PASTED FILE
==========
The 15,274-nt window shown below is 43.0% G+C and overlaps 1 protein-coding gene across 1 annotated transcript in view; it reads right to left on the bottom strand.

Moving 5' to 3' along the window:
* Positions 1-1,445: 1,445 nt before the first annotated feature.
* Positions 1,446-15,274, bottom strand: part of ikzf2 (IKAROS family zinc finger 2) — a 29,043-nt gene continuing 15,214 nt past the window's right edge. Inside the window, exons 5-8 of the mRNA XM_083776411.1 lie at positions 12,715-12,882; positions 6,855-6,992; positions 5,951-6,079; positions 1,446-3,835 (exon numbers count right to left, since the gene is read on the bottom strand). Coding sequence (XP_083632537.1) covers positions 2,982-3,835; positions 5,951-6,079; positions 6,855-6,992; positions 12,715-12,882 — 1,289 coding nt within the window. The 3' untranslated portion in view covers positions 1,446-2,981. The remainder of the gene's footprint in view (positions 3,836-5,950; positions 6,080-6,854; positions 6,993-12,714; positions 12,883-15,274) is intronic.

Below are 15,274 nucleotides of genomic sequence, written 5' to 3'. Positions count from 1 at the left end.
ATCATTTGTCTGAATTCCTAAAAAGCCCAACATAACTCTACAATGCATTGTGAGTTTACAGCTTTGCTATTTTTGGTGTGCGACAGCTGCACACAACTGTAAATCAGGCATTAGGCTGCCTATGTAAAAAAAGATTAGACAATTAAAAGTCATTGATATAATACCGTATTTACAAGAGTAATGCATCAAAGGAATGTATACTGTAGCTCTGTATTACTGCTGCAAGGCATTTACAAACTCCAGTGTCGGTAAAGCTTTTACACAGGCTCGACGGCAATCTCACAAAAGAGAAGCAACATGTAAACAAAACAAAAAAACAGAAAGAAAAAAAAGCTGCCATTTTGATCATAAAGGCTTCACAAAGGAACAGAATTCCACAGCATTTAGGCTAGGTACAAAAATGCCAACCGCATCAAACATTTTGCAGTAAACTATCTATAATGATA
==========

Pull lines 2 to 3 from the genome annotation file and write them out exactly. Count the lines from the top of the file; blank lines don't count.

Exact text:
Moving 5' to 3' along the window:
* Positions 1-1,445: 1,445 nt before the first annotated feature.